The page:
|Straub, Richard - UNIV OF WISCONSIN-MADISON|
Submitted to: Proceedings of the US Dairy Forage Research Center Information Conference
Publication Type: Proceedings
Publication Acceptance Date: September 16, 1996
Publication Date: N/A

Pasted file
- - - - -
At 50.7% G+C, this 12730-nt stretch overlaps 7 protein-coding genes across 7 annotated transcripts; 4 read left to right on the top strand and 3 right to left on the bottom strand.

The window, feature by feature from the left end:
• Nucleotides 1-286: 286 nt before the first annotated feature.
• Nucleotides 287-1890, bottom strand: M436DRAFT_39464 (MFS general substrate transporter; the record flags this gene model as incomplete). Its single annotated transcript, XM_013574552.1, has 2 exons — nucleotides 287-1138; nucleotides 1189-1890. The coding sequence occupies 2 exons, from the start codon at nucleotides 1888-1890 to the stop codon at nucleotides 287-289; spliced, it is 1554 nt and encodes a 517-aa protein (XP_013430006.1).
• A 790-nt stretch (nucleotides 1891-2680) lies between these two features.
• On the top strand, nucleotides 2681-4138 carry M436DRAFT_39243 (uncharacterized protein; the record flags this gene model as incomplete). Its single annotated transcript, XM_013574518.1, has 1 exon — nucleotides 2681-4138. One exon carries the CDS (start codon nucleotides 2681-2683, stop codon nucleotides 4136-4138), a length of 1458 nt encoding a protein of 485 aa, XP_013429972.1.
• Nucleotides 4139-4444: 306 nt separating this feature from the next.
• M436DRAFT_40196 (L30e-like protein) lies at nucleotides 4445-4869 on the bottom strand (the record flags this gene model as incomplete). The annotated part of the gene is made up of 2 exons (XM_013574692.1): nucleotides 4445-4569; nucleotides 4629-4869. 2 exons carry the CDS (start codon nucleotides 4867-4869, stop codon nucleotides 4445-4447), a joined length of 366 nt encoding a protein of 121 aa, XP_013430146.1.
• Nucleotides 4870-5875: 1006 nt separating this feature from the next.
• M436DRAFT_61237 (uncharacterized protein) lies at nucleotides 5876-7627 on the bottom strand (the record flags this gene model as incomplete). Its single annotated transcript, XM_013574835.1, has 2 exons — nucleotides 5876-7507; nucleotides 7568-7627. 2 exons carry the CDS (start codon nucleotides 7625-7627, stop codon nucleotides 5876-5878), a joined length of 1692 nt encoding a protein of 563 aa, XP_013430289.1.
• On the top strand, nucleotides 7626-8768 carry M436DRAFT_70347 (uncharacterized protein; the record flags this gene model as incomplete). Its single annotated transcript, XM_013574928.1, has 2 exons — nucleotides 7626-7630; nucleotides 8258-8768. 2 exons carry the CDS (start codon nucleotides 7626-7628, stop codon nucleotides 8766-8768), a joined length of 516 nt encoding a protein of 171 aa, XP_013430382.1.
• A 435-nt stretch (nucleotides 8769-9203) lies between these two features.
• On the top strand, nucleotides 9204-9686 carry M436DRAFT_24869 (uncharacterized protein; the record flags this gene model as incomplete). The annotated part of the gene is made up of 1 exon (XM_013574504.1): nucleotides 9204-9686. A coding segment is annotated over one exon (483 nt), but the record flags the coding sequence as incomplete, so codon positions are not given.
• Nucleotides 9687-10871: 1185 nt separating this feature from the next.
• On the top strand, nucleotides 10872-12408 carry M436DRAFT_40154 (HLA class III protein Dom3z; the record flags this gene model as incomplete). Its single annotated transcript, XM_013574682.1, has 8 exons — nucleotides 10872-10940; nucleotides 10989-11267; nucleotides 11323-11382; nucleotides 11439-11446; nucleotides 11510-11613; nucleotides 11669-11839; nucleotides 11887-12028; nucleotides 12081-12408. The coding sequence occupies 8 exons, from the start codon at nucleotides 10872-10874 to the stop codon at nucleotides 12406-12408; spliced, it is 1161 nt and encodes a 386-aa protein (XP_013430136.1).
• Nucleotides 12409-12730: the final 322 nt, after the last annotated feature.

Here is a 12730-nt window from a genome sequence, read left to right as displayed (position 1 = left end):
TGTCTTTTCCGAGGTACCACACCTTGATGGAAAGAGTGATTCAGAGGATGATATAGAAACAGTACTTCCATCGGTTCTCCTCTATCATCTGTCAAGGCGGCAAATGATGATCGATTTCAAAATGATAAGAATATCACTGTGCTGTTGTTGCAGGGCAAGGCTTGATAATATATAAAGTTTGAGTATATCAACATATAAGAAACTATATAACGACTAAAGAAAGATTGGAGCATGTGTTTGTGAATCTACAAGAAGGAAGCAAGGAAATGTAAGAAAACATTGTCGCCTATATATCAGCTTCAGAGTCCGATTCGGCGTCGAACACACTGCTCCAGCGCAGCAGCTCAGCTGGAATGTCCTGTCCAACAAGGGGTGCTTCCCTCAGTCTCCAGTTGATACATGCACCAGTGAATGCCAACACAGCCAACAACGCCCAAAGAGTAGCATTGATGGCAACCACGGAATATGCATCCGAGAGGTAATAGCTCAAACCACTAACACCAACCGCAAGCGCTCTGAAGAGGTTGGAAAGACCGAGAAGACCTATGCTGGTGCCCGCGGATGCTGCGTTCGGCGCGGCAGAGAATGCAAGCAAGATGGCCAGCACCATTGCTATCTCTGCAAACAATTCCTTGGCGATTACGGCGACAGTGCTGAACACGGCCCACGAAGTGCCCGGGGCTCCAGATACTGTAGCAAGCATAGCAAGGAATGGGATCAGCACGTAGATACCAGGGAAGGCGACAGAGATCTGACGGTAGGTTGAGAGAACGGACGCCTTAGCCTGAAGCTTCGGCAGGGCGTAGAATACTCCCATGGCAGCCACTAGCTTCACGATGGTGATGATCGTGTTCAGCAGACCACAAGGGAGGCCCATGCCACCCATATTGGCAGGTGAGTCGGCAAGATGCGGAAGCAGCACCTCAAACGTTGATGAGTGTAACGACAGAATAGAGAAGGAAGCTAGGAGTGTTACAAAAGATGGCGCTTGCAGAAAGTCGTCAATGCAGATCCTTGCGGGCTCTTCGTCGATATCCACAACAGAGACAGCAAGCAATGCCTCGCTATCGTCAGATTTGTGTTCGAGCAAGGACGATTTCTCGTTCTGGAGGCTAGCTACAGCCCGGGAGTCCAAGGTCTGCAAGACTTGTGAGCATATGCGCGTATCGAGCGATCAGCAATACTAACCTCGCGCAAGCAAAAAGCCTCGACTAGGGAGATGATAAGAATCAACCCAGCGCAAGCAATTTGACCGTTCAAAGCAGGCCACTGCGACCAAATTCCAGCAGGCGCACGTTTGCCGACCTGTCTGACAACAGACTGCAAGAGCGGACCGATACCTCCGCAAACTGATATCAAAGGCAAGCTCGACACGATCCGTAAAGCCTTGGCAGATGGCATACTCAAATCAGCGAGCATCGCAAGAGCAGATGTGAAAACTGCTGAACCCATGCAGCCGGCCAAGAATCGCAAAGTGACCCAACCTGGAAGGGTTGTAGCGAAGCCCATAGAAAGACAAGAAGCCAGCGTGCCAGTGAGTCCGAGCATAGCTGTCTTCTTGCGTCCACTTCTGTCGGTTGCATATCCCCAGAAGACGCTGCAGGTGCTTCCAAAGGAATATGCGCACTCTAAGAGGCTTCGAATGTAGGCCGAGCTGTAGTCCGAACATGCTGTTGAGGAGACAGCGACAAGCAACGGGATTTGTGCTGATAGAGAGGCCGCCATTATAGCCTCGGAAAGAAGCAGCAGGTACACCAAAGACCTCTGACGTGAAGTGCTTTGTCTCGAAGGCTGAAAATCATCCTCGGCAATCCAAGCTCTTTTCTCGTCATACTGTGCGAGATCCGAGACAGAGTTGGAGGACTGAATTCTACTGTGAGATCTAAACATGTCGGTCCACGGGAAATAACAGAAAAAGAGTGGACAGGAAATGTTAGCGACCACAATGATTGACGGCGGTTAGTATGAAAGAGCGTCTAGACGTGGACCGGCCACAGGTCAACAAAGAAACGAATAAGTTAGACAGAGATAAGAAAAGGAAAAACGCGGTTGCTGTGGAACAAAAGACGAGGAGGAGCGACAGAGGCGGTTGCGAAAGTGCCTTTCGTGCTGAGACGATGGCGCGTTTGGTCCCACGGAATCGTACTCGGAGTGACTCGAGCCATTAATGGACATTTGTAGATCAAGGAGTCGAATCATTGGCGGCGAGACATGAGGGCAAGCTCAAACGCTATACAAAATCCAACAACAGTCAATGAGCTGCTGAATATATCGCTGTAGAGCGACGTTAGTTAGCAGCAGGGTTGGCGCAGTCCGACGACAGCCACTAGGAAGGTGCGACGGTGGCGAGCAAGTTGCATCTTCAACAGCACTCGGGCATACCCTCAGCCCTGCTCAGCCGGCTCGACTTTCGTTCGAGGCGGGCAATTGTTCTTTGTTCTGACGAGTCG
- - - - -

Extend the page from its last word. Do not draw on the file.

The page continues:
Technical Abstract: Intensive or severe conditioning of forage crops (sometimes called "maceration") greatly reduces the field-drying time required to reach moisture levels suitable for harvesting as hay or as silage. In addition, severely conditioning alfalfa has been shown to increase alfalfa digestibility by 10% or more. Because of the many small fragments resulting gfrom intensive conditioning, the forage has been pressed into a continuous cohesive strip called a "forage mat." Prototype machines which (1) mow, (2) macerate, (3) form "mats" and (4) place them on the stubble have been built by research and development groups. A method for quantifying the degree of conditioning has been developed. This consists of measuring the electrical conductivity of leachate made from the conditioned forage in a prescribed way. The conductivity appears to correlate well with both the severity of conditioning and with increases in rate of disappearance from polyester bags placed in the rumen.